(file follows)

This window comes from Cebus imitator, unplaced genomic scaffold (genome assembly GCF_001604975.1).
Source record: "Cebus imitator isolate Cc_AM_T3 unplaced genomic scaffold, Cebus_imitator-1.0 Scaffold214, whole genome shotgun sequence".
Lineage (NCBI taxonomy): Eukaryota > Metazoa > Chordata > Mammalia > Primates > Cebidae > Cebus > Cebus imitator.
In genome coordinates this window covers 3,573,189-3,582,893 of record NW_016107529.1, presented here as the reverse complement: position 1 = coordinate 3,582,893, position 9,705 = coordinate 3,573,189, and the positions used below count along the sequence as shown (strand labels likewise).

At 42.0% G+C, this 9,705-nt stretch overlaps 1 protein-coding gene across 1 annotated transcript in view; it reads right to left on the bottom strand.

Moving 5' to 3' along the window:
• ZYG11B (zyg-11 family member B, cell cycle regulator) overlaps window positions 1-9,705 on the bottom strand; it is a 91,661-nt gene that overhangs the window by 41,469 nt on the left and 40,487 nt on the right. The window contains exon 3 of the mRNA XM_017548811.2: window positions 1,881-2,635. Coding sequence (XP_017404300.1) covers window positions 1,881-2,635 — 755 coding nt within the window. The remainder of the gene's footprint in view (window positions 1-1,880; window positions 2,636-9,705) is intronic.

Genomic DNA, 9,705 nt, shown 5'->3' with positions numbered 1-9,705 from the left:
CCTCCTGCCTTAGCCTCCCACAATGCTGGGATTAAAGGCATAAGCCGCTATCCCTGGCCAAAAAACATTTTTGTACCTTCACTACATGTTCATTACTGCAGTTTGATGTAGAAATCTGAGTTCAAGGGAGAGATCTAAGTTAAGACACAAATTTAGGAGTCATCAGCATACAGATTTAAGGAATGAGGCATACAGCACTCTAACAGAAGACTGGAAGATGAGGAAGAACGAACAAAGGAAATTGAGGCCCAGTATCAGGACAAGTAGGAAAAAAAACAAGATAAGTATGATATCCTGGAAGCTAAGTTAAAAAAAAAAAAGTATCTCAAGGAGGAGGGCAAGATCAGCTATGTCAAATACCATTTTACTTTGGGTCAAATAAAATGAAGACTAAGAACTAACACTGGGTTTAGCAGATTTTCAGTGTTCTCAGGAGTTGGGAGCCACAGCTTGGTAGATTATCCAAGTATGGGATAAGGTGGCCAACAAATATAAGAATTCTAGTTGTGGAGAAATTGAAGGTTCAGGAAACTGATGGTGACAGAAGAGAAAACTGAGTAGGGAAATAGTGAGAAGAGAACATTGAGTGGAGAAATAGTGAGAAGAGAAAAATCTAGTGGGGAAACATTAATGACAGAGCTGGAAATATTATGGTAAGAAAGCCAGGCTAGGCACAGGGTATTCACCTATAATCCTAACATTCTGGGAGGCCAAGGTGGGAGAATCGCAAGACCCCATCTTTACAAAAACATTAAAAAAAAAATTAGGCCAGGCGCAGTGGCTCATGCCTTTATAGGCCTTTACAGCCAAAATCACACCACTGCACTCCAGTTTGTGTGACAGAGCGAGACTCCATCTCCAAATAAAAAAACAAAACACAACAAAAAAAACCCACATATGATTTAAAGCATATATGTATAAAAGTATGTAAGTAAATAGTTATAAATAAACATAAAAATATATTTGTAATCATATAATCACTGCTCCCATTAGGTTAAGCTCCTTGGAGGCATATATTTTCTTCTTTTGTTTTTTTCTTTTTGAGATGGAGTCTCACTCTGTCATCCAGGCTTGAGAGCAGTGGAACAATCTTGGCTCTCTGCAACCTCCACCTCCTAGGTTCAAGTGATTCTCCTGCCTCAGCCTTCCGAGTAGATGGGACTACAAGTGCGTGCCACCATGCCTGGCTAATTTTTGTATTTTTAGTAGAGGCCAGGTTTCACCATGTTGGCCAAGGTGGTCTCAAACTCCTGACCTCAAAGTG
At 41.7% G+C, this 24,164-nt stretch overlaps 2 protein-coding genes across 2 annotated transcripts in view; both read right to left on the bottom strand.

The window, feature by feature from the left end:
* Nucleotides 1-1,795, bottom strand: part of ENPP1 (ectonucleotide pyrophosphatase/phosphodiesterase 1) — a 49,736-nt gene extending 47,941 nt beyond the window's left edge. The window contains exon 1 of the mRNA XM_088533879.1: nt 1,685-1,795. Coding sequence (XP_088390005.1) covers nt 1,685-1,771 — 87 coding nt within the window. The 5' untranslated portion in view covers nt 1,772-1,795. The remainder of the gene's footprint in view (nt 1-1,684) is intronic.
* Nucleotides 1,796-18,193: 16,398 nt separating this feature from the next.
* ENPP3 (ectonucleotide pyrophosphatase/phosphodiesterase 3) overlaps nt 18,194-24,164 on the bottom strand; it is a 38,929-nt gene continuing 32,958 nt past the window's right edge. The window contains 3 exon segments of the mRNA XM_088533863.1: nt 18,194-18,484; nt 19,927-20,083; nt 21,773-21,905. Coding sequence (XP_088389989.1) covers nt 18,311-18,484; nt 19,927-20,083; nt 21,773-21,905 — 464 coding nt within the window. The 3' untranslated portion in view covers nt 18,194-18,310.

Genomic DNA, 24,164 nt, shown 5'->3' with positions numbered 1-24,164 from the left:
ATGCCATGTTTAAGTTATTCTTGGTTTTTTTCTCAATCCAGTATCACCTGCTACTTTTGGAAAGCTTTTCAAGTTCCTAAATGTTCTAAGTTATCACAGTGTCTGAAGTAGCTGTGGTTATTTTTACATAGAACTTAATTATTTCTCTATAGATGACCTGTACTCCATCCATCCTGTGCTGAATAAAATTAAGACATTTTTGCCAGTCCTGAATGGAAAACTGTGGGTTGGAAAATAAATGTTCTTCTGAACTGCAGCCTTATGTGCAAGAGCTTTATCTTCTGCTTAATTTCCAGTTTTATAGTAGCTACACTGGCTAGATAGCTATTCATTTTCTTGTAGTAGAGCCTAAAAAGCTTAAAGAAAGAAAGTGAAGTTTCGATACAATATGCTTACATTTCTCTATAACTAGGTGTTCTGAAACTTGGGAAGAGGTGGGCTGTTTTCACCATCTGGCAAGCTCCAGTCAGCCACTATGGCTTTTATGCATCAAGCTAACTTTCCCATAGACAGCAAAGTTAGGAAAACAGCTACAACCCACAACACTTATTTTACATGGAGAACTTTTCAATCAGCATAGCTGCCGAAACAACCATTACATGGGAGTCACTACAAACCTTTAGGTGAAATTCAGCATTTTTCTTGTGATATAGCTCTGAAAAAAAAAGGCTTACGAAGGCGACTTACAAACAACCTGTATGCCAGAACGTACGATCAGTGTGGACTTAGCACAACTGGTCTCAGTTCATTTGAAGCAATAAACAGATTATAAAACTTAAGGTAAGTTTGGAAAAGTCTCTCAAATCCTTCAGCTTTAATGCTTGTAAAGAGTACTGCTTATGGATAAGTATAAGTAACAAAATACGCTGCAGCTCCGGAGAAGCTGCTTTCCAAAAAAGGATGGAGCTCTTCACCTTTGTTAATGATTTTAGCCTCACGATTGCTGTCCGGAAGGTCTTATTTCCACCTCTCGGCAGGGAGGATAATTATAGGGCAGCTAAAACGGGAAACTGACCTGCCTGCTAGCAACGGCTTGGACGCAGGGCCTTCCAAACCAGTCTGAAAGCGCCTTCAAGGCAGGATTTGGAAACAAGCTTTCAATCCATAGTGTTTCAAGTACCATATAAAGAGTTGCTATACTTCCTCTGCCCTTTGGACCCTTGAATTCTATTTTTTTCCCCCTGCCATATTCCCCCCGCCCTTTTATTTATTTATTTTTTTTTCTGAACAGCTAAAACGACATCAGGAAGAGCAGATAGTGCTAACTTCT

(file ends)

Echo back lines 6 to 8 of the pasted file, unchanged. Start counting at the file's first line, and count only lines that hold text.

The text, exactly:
Moving 5' to 3' along the window:
• ZYG11B (zyg-11 family member B, cell cycle regulator) overlaps window positions 1-9,705 on the bottom strand; it is a 91,661-nt gene that overhangs the window by 41,469 nt on the left and 40,487 nt on the right. The window contains exon 3 of the mRNA XM_017548811.2: window positions 1,881-2,635. Coding sequence (XP_017404300.1) covers window positions 1,881-2,635 — 755 coding nt within the window. The remainder of the gene's footprint in view (window positions 1-1,880; window positions 2,636-9,705) is intronic.

Genomic DNA, 9,705 nt, shown 5'->3' with positions numbered 1-9,705 from the left: